After facing having my husband bed bound on home hospice care through last year, I can understand the Amish determination to avoid hospitals and risk not being able to have friends and family visit. I felt that way too and am glad I kept my husband at home. The Amish leader Attkisson interviewed explained how giving up everything they believe would have been worse than death and I can respect that viewpoint completely. When you click on the story, the video is a bit over 5 minutes long:
In my last post, I’m hoping it didn’t come across as trivializing emergency preparedness, because that wasn’t my intention at all. What I was expressing was my evolving attitude about my own emergency preparedness, especially stocking up on food, as news reports keep predicting increasing shortages and supply problems across America. I have continued to stock up my pantry more than I did pre-pandemic, although I always had a good bit of extra food on hand. Last year during the Great Toilet Paper Shortage of 2020, I decided to work toward organizing and expanding my food pantry effort. Having at least a 3-6 month supply of food on hand was my goal. I’m not sure if I’m precisely there, but I’m sure I could last a long while on what I’ve stored, as long as we weren’t without a water supply for months and we had electricity to keep my fridge and freezers running, because I don’t have a generator or 6 months of water stored. Those are two big “ifs.”
I enjoy watching YouTube channels, but these online communities are composed of ordinary people setting up channels, to become “influencers.” Most have monetized their channel and all across YouTube loads of channels use clickbait titles. Sifting through all of this information has been an ongoing challenge to me, because I like to verify information, especially information that purports to be news. My last post was an update as to where I’m at with my own prepping and my personal opinions.
My largest mental hurdles remain doing due diligence to not being wasteful, while prepping on an ongoing basis, and staying committed to organizing and rotating food on a regular basis. Keeping my pantry organized doesn’t come naturally to me, so I’ve got to make a real effort to work on that consistently.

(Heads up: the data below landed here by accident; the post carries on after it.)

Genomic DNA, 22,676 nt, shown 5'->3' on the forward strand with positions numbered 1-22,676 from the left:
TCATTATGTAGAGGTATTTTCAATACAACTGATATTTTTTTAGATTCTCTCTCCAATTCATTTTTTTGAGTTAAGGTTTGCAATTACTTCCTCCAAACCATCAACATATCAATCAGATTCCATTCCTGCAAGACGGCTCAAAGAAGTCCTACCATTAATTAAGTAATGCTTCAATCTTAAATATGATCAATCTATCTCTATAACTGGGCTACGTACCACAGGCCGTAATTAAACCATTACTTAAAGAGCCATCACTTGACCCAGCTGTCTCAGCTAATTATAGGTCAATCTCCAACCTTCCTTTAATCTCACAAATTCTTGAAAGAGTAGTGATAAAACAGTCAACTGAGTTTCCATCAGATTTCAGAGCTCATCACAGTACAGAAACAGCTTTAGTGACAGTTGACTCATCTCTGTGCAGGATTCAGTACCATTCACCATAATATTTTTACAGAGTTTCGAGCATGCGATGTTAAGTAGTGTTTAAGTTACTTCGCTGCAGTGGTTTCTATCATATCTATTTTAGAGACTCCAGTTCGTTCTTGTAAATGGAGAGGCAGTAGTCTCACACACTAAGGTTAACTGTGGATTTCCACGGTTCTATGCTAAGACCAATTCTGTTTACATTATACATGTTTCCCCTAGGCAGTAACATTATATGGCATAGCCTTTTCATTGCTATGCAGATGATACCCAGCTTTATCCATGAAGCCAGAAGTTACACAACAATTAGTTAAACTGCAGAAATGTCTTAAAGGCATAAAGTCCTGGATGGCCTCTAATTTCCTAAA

My family has affectionately called me a hoarder, my entire life. My mother used to tell me I am just like her mother, who raised her family during the Great Depression and was dirt poor. I have always taken it as a compliment to be told I was just like my grandmother, who was a survivor. Despite living in poverty, she emphasized, not only stocking up, but she loved fine china and set her table properly for meals always. During the Great Depression my grandmother collected a complete set of Spode’s blue willow china, piece by piece, that was part of some detergent promotion. She was also big on reusing and repurposing items. And of course she never passed up “great deals” at the five and dime store. She cooked wonderful meals on a wood cook stove her entire life. My grandmother also liked to look nice and particularly loved wearing stylish hats. I’ll plead guilty to “hoarding” craft and needlework supplies, because I know I’ve got enough to last me 5 lifetimes, even if I diligently sewed and crafted 8 hours a day, every day, for the rest of my life and I’ve got a really hard time parting with books.
In many YouTube communities “haul videos” are popular and the prepper community is no different in that respect. Watching what other preppers are stocking up on or saying are must-haves can “influence” your shopping habits was my point. I know it influenced mine when I first started prepping in a more committed way, especially when it was YouTube channels with a large number of subscribers.